It is a great Journey getting to know one's own Soul. I do this by exploring, through the Work, the deep processes of my psyche. My intention in this Work is to lead to a better understanding of human values; the contraction of unconsciousness as opposed to the expansiveness of the creative process.

I would especially like to give heartfelt thanks and honor to all of my teachers, large and small, who have so graciously and patiently given of themselves.

Michael R. Bokrosh III
Bokrosh Studio Glass Repair
10016 Edmonds Way
Suite C # 181
Edmonds, WA 98020
Telephone: 206-941-7976


A Biography of Glass Artist
Michael Robert Bokrosh III
Michael Bokrosh was born 1953 in Mankato, Minnesota and grew up surrounded by the glass tradition of his father, Michael Jr., a master glass craftsman for over 50 years. At the age of 14 Michael began his glass apprenticeship under the guidance of his father at Zeno glass company in Mankato.

Michael BokroshParents of Michael Bokrosh
Eight years later in 1975, Michael Bokrosh took a position with Glass Craft Studio in Portland, Oregon. At that time, stained glass as an art form was experiencing a grass root resurgence. Bokrosh's next apprenticeship training began at Glass Craft Studio in the drafting of glass designs used in the reproduction of stain glass lamps.

Within six months Bokrosh had mastered the drafting and design transfers and his training continued with glass cutting. Bokrosh was familiar with how to cut plate glass, having learned it earlier in his father's business. However the endless varieties and variations of the stained art glass medium required a flexibility and patience that would serve him well in years to come.

Within a year, he advanced to the glass art repair and restoration division of Glass Craft Studio, and two years later, Bokrosh's skill level was proficient enough that he could execute the designing, cutting, and repairing of art glass projects at Glass craft Studio. In 1977 Bokrosh, began his teaching career with an evening stained-glass class through Portland community college.


Stained Glass
In 1978, while still at Glass Craft Studio, Bokrosh developed an intense interest in the beveled art glass form and began to teach himself the technical process of glass beveling. The process of developing this difficult skill coupled with the growing demand for beveled art glass, lead to a chance meeting with an old world master of engraved and beveled art glass, George Smolcic. It is at Glass Craft Studio then that Michael Bokrosh first realized he would become a glass artist.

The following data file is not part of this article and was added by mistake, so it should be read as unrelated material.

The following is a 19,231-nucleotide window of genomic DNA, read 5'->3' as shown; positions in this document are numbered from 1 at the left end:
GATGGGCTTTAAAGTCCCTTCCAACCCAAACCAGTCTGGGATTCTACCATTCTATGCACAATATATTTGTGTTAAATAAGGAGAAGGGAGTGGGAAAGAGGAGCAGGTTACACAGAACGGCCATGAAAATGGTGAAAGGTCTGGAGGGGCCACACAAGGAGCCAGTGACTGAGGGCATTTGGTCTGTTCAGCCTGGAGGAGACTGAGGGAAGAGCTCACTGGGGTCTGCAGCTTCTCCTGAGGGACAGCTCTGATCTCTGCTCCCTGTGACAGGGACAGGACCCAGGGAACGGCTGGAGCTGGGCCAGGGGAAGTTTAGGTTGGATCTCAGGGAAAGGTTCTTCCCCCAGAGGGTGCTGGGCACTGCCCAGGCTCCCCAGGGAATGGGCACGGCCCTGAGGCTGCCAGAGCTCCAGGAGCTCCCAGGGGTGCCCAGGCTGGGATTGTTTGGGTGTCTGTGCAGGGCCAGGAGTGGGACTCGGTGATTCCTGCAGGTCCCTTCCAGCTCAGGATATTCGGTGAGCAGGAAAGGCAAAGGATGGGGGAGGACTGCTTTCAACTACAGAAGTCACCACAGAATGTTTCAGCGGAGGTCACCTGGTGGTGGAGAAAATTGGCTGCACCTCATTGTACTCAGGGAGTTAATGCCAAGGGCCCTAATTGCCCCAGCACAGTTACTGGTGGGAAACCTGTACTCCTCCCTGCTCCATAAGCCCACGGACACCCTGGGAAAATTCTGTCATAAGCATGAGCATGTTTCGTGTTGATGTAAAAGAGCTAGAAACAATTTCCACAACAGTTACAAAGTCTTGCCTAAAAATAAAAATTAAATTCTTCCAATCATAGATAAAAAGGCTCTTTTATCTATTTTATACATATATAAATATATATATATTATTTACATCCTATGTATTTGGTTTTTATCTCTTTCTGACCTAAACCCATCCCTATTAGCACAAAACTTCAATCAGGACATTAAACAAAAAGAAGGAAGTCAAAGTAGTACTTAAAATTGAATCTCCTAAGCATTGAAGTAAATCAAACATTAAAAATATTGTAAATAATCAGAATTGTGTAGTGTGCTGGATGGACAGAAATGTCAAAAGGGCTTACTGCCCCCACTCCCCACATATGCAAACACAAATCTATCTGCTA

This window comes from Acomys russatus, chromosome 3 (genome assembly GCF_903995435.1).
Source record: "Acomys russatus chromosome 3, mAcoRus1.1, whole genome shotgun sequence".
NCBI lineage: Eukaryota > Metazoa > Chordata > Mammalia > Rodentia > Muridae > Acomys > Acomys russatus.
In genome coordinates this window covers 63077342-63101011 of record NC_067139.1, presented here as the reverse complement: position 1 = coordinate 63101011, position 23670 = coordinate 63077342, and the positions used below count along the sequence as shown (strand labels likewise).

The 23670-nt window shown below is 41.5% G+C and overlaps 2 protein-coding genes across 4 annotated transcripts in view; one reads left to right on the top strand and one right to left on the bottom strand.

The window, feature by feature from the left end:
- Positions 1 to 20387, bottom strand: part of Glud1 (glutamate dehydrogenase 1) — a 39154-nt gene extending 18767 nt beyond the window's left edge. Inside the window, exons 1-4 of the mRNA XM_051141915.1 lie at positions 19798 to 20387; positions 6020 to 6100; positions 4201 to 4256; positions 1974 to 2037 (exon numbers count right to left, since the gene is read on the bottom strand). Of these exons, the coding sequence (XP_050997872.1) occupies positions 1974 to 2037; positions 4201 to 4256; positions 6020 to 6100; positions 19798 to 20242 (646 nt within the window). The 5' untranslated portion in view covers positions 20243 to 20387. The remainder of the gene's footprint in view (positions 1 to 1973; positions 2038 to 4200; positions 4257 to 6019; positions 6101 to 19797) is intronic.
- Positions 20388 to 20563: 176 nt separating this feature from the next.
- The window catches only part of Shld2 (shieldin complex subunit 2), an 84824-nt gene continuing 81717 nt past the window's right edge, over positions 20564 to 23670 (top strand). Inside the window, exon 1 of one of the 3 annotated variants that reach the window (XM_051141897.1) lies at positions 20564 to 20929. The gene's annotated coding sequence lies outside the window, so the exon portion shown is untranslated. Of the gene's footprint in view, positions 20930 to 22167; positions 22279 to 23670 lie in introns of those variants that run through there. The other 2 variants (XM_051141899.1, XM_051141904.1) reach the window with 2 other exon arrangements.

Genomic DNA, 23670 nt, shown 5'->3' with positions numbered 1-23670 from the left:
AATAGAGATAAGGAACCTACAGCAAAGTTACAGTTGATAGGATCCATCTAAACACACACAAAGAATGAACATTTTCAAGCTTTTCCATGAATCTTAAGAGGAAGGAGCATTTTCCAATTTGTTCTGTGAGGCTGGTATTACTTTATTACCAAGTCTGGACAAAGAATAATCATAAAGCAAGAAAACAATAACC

His new mentor George Smolcic, further solidified Bokrosh's career path by arranging for him to train in Europe at the Brusinia Stakla factory in Pula, Yugoslavia. Michael studied at that old world factory the cutting and polishing of art glass for six months with George's father, Duro Smolcic. Beveled GlassAfter his apprenticeship in Yugoslavia, Michael realized the value of the European glass master training programs; subsequently he applied for a position at the glass school in Orrefors, Sweden. Orrefors is a renowned art glass factory in the heart of the glass industry in Sweden. It was a significant move in Bokrosh's career when, in 1980, the government sponsored art school accepted Michael into its two-year glass masters program. "I felt extremely fortunate to be able to attend the Orrefors Glass School," commented Bokrosh. "The reputation of the school was excellent and I would be studying under the well-known art glass masters, who taught there," he added. The technical art training at the glass school was systematic; mornings were dedicated to learning how to shape hot glass art on the blowpipes, and the afternoons were spent learning the basic skills of cutting cold art glass. With the first school year over, a Norwegian classmate found a summer job for the impoverished Bokrosh at a glass factory in Oslo, Norway. This summer work provided the artist the necessary funding to continue at the Orrefors Glass school. Bokrosh's impressive work ethic at the glass factory in Oslo also earned him an invitation to come back and work there whenever he had a break from school.

Glass Blowing
Returning to the Orrefors' the following year as a senior, his skills with glass blowing and cutting greatly increased. Bokrosh was now learning how to blow glass into graphite molds and within a few months he was turning out a significant amount of production glass. The advanced cold working training consisted of mastering the deep cutting and engraving of traditional and contemporary designs into heavy lead crystal. The artist's steady hand...more